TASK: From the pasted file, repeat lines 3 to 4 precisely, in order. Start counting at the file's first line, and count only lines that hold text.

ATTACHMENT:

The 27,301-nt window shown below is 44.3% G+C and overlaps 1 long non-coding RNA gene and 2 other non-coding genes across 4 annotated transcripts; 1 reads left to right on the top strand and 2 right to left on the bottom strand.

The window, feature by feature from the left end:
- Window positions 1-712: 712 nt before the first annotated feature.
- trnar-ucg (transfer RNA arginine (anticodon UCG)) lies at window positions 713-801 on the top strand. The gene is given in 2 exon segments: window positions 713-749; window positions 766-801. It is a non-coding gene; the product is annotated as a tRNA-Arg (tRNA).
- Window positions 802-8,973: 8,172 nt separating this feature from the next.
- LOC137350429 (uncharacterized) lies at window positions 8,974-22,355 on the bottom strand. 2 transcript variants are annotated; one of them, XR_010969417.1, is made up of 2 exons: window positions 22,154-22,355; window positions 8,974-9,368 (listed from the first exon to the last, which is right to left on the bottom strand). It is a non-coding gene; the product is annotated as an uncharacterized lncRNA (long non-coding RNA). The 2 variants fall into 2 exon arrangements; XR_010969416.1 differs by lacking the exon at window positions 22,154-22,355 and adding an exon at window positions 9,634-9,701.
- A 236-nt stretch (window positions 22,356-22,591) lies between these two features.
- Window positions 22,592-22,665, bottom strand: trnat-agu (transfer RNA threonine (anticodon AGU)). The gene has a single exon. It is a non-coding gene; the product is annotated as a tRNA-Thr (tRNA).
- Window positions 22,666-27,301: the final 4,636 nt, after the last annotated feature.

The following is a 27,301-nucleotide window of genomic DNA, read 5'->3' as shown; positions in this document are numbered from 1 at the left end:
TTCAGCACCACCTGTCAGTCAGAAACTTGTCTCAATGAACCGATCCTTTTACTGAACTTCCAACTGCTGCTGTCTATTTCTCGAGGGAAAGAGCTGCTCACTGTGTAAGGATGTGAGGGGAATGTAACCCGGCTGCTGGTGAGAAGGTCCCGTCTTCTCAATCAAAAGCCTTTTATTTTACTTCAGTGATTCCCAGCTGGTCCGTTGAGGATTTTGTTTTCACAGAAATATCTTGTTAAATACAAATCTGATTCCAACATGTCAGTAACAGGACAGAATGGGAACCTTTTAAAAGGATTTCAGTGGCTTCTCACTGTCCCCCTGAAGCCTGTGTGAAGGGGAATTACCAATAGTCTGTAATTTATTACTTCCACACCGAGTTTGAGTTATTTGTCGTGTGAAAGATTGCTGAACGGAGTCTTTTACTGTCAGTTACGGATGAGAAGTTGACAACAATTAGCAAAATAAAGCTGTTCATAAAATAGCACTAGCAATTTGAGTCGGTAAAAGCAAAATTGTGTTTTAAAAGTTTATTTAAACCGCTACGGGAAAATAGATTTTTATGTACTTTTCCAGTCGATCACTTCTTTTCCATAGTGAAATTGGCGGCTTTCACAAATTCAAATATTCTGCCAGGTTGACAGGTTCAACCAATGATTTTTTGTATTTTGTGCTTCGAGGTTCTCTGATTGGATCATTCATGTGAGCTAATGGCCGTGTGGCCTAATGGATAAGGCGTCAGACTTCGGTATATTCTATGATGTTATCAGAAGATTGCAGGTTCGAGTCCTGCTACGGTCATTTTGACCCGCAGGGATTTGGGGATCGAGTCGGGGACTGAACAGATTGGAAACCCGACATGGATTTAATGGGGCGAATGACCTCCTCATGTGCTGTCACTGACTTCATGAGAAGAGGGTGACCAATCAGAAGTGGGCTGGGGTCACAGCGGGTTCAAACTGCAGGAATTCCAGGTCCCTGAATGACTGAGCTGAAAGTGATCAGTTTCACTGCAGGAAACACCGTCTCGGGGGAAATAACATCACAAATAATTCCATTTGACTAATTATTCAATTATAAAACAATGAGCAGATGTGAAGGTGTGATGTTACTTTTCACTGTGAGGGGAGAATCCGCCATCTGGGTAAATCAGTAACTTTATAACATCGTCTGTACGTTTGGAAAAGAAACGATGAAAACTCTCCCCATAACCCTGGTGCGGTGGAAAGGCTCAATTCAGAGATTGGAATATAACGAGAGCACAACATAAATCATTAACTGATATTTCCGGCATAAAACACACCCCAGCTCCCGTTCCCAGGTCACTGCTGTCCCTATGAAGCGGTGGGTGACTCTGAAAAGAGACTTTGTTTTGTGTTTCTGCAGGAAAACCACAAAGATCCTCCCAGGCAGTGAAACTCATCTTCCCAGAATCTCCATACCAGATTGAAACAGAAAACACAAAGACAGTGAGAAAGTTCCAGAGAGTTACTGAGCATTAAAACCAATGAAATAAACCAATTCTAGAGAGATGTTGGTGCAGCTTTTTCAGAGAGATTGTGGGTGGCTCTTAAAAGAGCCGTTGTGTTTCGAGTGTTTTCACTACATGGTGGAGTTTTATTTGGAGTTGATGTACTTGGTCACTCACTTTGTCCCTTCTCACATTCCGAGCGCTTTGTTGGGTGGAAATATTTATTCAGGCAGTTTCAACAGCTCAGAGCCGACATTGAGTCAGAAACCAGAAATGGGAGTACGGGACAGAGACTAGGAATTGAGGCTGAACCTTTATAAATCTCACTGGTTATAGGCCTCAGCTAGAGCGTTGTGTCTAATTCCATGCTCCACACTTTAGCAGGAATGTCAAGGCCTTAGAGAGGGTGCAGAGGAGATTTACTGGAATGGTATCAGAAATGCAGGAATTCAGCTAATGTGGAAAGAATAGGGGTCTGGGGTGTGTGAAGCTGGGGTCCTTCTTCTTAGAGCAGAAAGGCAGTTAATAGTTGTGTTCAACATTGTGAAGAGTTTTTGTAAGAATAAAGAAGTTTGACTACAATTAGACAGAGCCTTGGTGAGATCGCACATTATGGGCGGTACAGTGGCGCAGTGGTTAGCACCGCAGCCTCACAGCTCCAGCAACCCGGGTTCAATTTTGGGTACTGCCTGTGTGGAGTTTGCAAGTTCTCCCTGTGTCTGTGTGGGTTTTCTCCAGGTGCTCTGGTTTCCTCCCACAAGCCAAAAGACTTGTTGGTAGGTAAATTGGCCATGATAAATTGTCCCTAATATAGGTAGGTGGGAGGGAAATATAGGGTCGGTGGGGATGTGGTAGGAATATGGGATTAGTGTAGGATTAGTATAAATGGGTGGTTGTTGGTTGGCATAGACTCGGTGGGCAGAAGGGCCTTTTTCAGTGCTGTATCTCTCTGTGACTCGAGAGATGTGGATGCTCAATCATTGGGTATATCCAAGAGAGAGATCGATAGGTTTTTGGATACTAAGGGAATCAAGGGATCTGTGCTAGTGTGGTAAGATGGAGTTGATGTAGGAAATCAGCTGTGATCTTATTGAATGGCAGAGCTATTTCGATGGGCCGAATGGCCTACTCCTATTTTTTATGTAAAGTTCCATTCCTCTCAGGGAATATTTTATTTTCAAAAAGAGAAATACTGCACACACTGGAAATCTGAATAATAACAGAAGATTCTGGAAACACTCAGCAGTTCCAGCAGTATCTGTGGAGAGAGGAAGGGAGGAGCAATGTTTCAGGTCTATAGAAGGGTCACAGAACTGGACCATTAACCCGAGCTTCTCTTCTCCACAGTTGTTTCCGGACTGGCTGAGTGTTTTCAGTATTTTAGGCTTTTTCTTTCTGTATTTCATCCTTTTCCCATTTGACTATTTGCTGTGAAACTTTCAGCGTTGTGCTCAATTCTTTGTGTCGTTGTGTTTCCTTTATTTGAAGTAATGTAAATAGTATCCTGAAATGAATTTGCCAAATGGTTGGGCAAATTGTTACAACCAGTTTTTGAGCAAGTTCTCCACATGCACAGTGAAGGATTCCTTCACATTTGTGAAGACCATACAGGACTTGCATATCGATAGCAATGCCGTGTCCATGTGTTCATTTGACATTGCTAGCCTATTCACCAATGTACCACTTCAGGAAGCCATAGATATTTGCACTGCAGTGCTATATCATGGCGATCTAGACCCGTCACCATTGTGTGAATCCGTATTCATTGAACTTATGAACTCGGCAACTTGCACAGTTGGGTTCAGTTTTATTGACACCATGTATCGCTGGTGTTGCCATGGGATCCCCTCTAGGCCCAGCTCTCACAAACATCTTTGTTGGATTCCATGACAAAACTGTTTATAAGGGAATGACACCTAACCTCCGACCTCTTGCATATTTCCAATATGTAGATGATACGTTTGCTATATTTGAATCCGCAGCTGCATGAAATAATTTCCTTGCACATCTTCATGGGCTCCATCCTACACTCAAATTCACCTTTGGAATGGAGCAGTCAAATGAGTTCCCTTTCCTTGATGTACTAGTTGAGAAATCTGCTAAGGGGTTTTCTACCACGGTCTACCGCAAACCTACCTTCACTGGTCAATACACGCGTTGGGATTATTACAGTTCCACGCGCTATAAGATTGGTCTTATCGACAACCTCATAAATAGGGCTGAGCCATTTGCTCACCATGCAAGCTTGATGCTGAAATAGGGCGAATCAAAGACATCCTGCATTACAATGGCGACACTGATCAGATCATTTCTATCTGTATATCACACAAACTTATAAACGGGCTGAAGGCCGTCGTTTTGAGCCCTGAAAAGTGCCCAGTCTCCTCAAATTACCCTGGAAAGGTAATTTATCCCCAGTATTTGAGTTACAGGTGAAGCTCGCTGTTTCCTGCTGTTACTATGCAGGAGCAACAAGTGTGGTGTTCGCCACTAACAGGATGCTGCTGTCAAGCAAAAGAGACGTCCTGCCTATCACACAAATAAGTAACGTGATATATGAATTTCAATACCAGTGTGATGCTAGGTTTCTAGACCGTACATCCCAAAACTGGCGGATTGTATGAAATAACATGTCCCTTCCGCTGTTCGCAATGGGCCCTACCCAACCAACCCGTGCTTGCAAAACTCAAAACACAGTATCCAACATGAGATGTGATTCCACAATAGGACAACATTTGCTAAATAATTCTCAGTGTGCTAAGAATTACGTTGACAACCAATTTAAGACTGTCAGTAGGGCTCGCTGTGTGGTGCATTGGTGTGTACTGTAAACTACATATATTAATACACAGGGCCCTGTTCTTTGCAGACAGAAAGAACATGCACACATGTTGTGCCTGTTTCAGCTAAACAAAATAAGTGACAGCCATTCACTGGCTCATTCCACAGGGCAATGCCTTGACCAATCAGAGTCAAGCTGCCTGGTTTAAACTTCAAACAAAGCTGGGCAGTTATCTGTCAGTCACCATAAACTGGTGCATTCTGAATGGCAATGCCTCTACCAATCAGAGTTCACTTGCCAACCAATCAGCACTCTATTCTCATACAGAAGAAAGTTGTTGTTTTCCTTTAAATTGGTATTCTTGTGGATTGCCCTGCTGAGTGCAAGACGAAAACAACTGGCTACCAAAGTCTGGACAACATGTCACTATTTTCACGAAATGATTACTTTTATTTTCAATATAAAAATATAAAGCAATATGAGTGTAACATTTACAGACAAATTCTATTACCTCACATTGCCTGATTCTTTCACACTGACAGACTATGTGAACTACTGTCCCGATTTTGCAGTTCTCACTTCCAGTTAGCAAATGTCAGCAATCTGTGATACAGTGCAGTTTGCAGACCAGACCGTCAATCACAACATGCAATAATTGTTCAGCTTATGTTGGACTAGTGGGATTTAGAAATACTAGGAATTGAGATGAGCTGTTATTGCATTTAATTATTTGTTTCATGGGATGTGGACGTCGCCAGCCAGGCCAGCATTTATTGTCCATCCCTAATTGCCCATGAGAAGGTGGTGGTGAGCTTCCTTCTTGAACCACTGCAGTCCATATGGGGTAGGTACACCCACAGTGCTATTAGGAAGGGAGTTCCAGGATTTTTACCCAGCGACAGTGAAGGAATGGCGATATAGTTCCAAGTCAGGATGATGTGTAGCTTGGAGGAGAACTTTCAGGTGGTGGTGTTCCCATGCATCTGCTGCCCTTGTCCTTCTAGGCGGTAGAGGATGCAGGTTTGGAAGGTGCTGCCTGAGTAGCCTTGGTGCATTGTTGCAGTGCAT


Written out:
- Window positions 1-712: 712 nt before the first annotated feature.
- trnar-ucg (transfer RNA arginine (anticodon UCG)) lies at window positions 713-801 on the top strand. The gene is given in 2 exon segments: window positions 713-749; window positions 766-801. It is a non-coding gene; the product is annotated as a tRNA-Arg (tRNA).